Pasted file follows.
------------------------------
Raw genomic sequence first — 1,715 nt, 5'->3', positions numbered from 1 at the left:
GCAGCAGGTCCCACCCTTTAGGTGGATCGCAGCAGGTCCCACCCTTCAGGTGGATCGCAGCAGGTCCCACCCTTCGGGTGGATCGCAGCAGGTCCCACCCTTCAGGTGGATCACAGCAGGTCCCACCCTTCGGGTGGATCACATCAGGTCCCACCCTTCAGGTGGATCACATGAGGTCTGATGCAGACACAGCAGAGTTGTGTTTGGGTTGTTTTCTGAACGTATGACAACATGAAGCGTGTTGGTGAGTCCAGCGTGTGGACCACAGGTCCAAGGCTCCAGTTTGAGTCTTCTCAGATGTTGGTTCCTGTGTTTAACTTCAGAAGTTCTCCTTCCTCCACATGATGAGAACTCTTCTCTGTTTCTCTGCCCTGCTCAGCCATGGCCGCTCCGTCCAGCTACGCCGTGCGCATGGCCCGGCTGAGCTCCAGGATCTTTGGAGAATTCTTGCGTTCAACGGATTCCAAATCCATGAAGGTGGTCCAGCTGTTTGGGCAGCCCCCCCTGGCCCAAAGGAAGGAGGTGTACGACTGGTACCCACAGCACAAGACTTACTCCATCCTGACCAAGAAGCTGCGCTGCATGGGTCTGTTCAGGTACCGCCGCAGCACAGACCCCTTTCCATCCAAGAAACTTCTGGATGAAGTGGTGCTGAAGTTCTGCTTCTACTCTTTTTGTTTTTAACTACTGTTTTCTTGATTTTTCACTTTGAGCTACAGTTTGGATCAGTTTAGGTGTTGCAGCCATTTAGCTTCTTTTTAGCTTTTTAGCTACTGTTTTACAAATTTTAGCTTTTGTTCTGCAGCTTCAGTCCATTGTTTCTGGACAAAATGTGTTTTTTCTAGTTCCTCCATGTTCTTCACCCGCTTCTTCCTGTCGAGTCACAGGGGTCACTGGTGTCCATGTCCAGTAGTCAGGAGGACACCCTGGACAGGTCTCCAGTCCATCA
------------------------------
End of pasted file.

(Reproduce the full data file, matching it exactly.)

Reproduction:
Raw genomic sequence first — 1,715 nt, 5'->3', positions numbered from 1 at the left:
GCAGCAGGTCCCACCCTTTAGGTGGATCGCAGCAGGTCCCACCCTTCAGGTGGATCGCAGCAGGTCCCACCCTTCGGGTGGATCGCAGCAGGTCCCACCCTTCAGGTGGATCACAGCAGGTCCCACCCTTCGGGTGGATCACATCAGGTCCCACCCTTCAGGTGGATCACATGAGGTCTGATGCAGACACAGCAGAGTTGTGTTTGGGTTGTTTTCTGAACGTATGACAACATGAAGCGTGTTGGTGAGTCCAGCGTGTGGACCACAGGTCCAAGGCTCCAGTTTGAGTCTTCTCAGATGTTGGTTCCTGTGTTTAACTTCAGAAGTTCTCCTTCCTCCACATGATGAGAACTCTTCTCTGTTTCTCTGCCCTGCTCAGCCATGGCCGCTCCGTCCAGCTACGCCGTGCGCATGGCCCGGCTGAGCTCCAGGATCTTTGGAGAATTCTTGCGTTCAACGGATTCCAAATCCATGAAGGTGGTCCAGCTGTTTGGGCAGCCCCCCCTGGCCCAAAGGAAGGAGGTGTACGACTGGTACCCACAGCACAAGACTTACTCCATCCTGACCAAGAAGCTGCGCTGCATGGGTCTGTTCAGGTACCGCCGCAGCACAGACCCCTTTCCATCCAAGAAACTTCTGGATGAAGTGGTGCTGAAGTTCTGCTTCTACTCTTTTTGTTTTTAACTACTGTTTTCTTGATTTTTCACTTTGAGCTACAGTTTGGATCAGTTTAGGTGTTGCAGCCATTTAGCTTCTTTTTAGCTTTTTAGCTACTGTTTTACAAATTTTAGCTTTTGTTCTGCAGCTTCAGTCCATTGTTTCTGGACAAAATGTGTTTTTTCTAGTTCCTCCATGTTCTTCACCCGCTTCTTCCTGTCGAGTCACAGGGGTCACTGGTGTCCATGTCCAGTAGTCAGGAGGACACCCTGGACAGGTCTCCAGTCCATCA